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Baseball Hall of Famer Joe Morgan, a two-time World Series champion and two-time National League MVP, died Sunday. He was 77. Morgan died of non-specified polyneuropathy, his family said in a statement. Morgan played a total of 22 seasons in Major League Baseball, including eight seasons with the Reds. During his time in Cincinnati, he became a key member of the "Big Red Machine," winning back-to-back World Series titles in 1975 and 1976. 

Morgan also won back-to-back NL MVP Awards both of those years. Furthermore, Morgan finished in the top-10 of voting for the National League MVP for five straight seasons with the Reds, from 1972 to 1976.

Morgan started his career with the Houston Astros (then the Colt .45s) before the club traded him to the Reds at the end of the 1971 season. A two-time World Series champion with Cincinnati, Morgan hit .259/.364/.296 with three RBI to help the Reds beat the Red Sox in seven games in the 1975 World Series. In Game 7, Morgan's two-out, go ahead RBI single was pivotal in helping the Reds win their first World Series in 35 years. Morgan helped the club defend its title in the 1976 World Series against the Yankees where he hit .333/.412/.733 in four games. 

His time with the Reds ranks him second in on-base percentage (.415) on the franchise leaderboard. Morgan also ranks in the top-five on the Reds all-time record for on-base plus slugging (.885) and stolen bases (406). Morgan also finished his baseball career with 10 All-Star appearances and five Gold Glove Awards. The Reds retired Morgan's uniform No. 8 in 1987.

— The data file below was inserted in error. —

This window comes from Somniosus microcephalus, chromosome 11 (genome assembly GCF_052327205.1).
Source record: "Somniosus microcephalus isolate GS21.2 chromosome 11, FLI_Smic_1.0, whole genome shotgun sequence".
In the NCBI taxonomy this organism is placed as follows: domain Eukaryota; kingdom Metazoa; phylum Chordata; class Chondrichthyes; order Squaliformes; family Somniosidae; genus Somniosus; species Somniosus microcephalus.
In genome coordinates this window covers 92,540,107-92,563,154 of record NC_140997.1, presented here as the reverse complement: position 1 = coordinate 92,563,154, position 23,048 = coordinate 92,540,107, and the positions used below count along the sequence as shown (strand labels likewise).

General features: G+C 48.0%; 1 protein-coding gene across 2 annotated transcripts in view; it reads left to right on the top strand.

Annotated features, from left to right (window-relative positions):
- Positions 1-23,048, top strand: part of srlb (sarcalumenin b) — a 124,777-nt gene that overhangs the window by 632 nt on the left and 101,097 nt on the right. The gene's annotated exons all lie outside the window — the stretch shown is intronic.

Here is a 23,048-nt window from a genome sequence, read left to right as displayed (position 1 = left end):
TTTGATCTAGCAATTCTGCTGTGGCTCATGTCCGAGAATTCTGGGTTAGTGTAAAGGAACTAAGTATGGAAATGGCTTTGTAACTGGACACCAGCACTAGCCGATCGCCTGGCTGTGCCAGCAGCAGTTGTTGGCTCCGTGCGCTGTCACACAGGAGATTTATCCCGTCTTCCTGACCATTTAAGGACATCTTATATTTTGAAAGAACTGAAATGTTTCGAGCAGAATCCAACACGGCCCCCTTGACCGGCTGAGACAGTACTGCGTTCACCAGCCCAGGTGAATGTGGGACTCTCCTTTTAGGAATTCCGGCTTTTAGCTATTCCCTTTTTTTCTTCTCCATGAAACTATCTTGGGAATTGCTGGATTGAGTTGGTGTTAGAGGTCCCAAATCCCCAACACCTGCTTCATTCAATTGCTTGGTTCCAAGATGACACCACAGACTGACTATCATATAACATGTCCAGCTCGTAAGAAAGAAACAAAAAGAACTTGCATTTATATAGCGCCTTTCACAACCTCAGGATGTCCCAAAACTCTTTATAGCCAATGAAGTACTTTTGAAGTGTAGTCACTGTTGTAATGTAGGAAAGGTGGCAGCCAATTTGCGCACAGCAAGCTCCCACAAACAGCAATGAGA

"Joe wasn't just the best second baseman in baseball history, he was the best player I ever saw and one of the best people I've ever known," Hall of Famer and Reds teammate Johnny Bench said in a statement. "He was a dedicated father and husband and a day won't go by that I won't think about his wisdom and friendship. He left the world a better, fairer, and more equal place than he found it, and inspired millions along the way."

Following his retirement from baseball, Morgan became the color commentator on ESPN's Sunday Night Baseball.

Morgan was elected to the National Baseball Hall of Fame and Museum in 1990.

"Joe was one-of-a-kind," his wife Theresa said in a statement. "Both on and off the field, he fought for what he believed in and dedicated himself to helping others rise and thrive. His example will inspire people for decades to come."

The Reds issued the following statement on Monday:

"The Reds family is heartbroken. Joe was a giant in the game and was adored by the fans in this city," Castellini said. "He had a lifelong loyalty and dedication to this organization that extended to our current team and front office staff. As a cornerstone on one of the greatest teams in baseball history, his contributions to this franchise will live forever. Our hearts ache for his Big Red Machine teammates."

"Major League Baseball is deeply saddened by the death of Joe Morgan, one of the best five-tool players our game has ever known and a symbol of all-around excellence," MLB commissioner Rob Manfred said in a statement.

"Joe often reminded baseball fans that the player smallest in stature on the field could be the most impactful. On a Big Red Machine roster stocked with greats, Joe earned National League MVP honors during both of Cincinnati's World Series Championship seasons of 1975 and 1976. ... Those who knew him – whether as a Sunday Night Baseball broadcaster, a Hall of Fame board member or simply as one of the legends of our National Pastime – are all the better for it."

Morgan is the sixth Hall of Famer to die this year. The baseball world also lost Tom Seaver, Whitey Ford, Bob Gibson, Lou Brock and Al Kaline in 2020.